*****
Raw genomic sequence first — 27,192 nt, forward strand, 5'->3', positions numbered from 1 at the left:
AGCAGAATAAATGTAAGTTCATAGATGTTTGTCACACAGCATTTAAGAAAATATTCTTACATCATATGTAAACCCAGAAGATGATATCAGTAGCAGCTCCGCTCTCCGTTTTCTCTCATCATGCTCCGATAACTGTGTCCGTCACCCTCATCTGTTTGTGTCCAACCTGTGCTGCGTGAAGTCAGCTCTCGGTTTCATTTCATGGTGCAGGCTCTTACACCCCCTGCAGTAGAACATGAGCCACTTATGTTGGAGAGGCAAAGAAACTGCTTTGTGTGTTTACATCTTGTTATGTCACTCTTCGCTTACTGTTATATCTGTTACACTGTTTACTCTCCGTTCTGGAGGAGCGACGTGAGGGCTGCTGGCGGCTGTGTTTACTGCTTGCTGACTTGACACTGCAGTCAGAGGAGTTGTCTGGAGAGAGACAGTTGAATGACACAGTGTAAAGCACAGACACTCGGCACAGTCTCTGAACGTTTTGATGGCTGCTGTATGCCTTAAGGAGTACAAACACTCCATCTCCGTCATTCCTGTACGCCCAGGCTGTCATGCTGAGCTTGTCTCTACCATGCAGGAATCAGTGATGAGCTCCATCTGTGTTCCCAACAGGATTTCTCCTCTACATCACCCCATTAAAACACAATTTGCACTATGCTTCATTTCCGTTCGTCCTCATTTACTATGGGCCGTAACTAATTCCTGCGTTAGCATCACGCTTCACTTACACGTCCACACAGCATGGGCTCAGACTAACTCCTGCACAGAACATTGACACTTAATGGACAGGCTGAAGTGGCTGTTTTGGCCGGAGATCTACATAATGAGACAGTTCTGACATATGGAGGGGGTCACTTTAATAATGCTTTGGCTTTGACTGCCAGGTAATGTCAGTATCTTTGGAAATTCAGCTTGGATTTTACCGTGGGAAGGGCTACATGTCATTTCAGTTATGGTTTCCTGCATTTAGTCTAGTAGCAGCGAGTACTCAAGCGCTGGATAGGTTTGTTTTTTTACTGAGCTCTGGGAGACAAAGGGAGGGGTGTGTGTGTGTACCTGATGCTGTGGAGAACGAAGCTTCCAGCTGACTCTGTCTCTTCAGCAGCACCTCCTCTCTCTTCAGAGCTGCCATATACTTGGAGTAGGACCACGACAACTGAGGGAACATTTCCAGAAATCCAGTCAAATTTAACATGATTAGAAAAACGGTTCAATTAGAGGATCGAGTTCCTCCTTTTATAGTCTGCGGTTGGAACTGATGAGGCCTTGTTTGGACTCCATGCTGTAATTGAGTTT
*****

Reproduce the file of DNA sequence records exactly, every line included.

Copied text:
Raw genomic sequence first — 27,192 nt, forward strand, 5'->3', positions numbered from 1 at the left:
AGCAGAATAAATGTAAGTTCATAGATGTTTGTCACACAGCATTTAAGAAAATATTCTTACATCATATGTAAACCCAGAAGATGATATCAGTAGCAGCTCCGCTCTCCGTTTTCTCTCATCATGCTCCGATAACTGTGTCCGTCACCCTCATCTGTTTGTGTCCAACCTGTGCTGCGTGAAGTCAGCTCTCGGTTTCATTTCATGGTGCAGGCTCTTACACCCCCTGCAGTAGAACATGAGCCACTTATGTTGGAGAGGCAAAGAAACTGCTTTGTGTGTTTACATCTTGTTATGTCACTCTTCGCTTACTGTTATATCTGTTACACTGTTTACTCTCCGTTCTGGAGGAGCGACGTGAGGGCTGCTGGCGGCTGTGTTTACTGCTTGCTGACTTGACACTGCAGTCAGAGGAGTTGTCTGGAGAGAGACAGTTGAATGACACAGTGTAAAGCACAGACACTCGGCACAGTCTCTGAACGTTTTGATGGCTGCTGTATGCCTTAAGGAGTACAAACACTCCATCTCCGTCATTCCTGTACGCCCAGGCTGTCATGCTGAGCTTGTCTCTACCATGCAGGAATCAGTGATGAGCTCCATCTGTGTTCCCAACAGGATTTCTCCTCTACATCACCCCATTAAAACACAATTTGCACTATGCTTCATTTCCGTTCGTCCTCATTTACTATGGGCCGTAACTAATTCCTGCGTTAGCATCACGCTTCACTTACACGTCCACACAGCATGGGCTCAGACTAACTCCTGCACAGAACATTGACACTTAATGGACAGGCTGAAGTGGCTGTTTTGGCCGGAGATCTACATAATGAGACAGTTCTGACATATGGAGGGGGTCACTTTAATAATGCTTTGGCTTTGACTGCCAGGTAATGTCAGTATCTTTGGAAATTCAGCTTGGATTTTACCGTGGGAAGGGCTACATGTCATTTCAGTTATGGTTTCCTGCATTTAGTCTAGTAGCAGCGAGTACTCAAGCGCTGGATAGGTTTGTTTTTTTACTGAGCTCTGGGAGACAAAGGGAGGGGTGTGTGTGTGTACCTGATGCTGTGGAGAACGAAGCTTCCAGCTGACTCTGTCTCTTCAGCAGCACCTCCTCTCTCTTCAGAGCTGCCATATACTTGGAGTAGGACCACGACAACTGAGGGAACATTTCCAGAAATCCAGTCAAATTTAACATGATTAGAAAAACGGTTCAATTAGAGGATCGAGTTCCTCCTTTTATAGTCTGCGGTTGGAACTGATGAGGCCTTGTTTGGACTCCATGCTGTAATTGAGTTT